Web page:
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Has anyone tried using a TT-30 outlet at a campground (30A at 120V)? I’m curious if the onboard charger can handle an evse that could pass the full 30A through (like on a Tesla or Leaf) or if it’s limited to 10-12ish amps on the ID.4 side for 120V (like on a Bolt).
 

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Has anyone tried using a TT-30 outlet at a campground (30A at 120V)? I’m curious if the onboard charger can handle an evse that could pass the full 30A through (like on a Tesla or Leaf) or if it’s limited to 10-12ish amps on the ID.4 side for 120V (like on a Bolt).
Even though the TT-30 outlet has the capability of handling a 30 amp RV circuit if you used an adapter to go from the TT-30 plug to a standard 110/120 outlet for the ID4 charger you would only be using 10-12 amps - level 1. I do know there is an adapter to go from a TT-30 to a 50 amp RV plug. But in reality the RV 50 amp plug is really two separate 110/120 circuits and not a 220/240 circuit. The difference is a 220/240 circuit comes off the two different sides of the power coming into your home. But the 50 amp RV comes of the same side of the circuit through separate 110/120 breakers. A level 2 EVSE would not work on a TT-30 outlet.
 

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Discussion Starter · #3 · (Edited)
That makes sense, but it seems like there are some EV versions of the TT-30 to 14-50 adapters (TT-30P to NEMA 14-50R Adapter for EV Charging at Campgrounds – EVSE Adapters) that, rather than wiring it like you're describing for the standard 50A RV converter, instead they seem to operate a little differently (EV Charging on a TT-30 30-Amp RV Plug), so that a compatible Level 2 charger (and the EVSE adapters seems to imply that juicebox is one of them) could run it at 16 or 24a but still keep the current at 120v, and you'd still get double the normal level 1 charging speed. Depending, of course, on if the ID.4 will take more than normal level 1 (like the Teslas or Leaf), or if it caps it like the Bolt.
 

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That makes sense, but it seems like there are some EV versions of the TT-30 to 14-50 adapters (TT-30P to NEMA 14-50R Adapter for EV Charging at Campgrounds – EVSE Adapters) that, rather than wiring it like you're describing for the standard 50A RV converter, instead they seem to operate a little differently (EV Charging on a TT-30 30-Amp RV Plug), so that a compatible Level 2 charger (and the EVSE adapters seems to imply that juicebox is one of them) could run it at 16 or 24a but still keep the current at 120v, and you'd still get double the normal level 1 charging speed. Depending, of course, on if the ID.4 will take more than normal level 1 (like the Teslas or Leaf), or if it caps it like the Bolt.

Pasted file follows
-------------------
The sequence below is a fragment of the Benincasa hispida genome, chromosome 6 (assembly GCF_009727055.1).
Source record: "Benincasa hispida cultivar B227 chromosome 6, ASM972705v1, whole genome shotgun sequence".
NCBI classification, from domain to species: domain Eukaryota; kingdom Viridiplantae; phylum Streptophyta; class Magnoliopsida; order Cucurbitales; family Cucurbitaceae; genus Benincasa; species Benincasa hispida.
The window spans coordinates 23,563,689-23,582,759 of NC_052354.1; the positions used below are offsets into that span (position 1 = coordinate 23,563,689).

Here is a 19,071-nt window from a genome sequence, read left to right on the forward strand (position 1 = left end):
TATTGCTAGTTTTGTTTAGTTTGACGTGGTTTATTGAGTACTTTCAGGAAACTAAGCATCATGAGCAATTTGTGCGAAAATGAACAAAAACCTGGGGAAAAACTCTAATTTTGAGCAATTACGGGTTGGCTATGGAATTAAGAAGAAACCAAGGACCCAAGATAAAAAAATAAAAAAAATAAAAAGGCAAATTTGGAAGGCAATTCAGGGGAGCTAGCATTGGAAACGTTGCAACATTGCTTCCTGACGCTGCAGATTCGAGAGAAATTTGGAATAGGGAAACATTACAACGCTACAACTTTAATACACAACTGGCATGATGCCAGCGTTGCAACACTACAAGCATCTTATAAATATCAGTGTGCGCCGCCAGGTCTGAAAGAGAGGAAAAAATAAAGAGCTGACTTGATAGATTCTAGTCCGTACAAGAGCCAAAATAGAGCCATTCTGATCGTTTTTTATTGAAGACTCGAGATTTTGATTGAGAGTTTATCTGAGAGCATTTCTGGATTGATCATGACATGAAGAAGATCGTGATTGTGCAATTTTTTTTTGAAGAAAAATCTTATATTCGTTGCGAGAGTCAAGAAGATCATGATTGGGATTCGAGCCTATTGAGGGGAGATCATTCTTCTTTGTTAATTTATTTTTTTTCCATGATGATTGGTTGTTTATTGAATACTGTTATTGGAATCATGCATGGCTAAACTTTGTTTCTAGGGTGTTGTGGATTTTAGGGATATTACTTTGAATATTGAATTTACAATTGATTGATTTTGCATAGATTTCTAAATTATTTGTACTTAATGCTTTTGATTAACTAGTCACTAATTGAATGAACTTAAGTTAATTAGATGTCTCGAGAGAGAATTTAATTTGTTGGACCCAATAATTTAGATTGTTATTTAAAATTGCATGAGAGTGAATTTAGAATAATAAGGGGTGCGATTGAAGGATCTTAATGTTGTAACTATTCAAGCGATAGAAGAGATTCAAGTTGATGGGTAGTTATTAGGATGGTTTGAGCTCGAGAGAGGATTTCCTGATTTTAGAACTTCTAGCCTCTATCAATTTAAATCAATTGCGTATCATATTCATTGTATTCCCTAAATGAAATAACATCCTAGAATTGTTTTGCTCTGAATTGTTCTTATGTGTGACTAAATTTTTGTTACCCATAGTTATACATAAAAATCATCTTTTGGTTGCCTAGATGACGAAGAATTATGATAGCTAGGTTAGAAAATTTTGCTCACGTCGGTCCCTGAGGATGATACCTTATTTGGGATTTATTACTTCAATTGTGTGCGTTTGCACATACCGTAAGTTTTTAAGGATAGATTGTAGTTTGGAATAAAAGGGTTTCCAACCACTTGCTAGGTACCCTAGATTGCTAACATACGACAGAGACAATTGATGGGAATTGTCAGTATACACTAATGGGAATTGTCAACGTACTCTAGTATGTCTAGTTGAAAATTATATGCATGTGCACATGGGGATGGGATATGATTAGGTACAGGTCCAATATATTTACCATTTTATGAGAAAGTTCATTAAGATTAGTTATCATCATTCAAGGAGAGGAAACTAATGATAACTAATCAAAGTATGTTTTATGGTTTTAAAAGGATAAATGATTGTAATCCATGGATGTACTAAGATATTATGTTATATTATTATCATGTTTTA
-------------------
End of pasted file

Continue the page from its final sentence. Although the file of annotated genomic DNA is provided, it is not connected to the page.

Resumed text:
A standard 120 volt circuit will not handle safely more than about 20 amps. I know of no EVSE that runs on anything but a 220/240 circuit. And by the way 120 is the voltage not the current. Unless you could find a 220/240 outlet - like a dryer - at an RV park there is no way to have a level 2 EVSE.
 

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One thing to keep in mind that some RV parks offer 50 Amp service (used for Motor Homes) that use a NEMA 14-50 and can deliver up to 12kw. Those will support a portable Level 2 EVSE.
 

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One thing to keep in mind that some RV parks offer 50 Amp service (used for Motor Homes) that use a NEMA 14-50 and can deliver up to 12kw. Those will support a portable Level 2 EVSE.
I motor homed for many years and I never saw an RV park that had 14-50 plug ins. There were some 50 amp plug ins but they were not 14-50. But then I have not been in an RV park in 30 years and like everything else I am sure they have changed. I can imagine that some large, high dollar motorhomes having a 220/240 v. 14-50 connection.
 

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I have an openEVSE that works with either 120v up to 16A or 240v via a TT-30 plug.

I haven't used it on my ID. I haven't been camping in a long time and was considering listing it for sale (I bought it for my eGolf a few years ago) but now I'm thinking I might go camping in the ID 4. I'll have to see if I can find a place to test the EVSE out.
 

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Here is a video that shows different plugs you can use for road trips for a Tesla portable EVSE, however, I don't see why it could not be used for a portable j1772 charger.

 

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I motor homed for many years and I never saw an RV park that had 14-50 plug ins. There were some 50 amp plug ins but they were not 14-50. But then I have not been in an RV park in 30 years and like everything else I am sure they have changed. I can imagine that some large, high dollar motorhomes having a 220/240 v. 14-50 connection.
You can use plugshare.com to find 14-50 outlets. The majority of the locations found are at RV parks and campgrounds.
 
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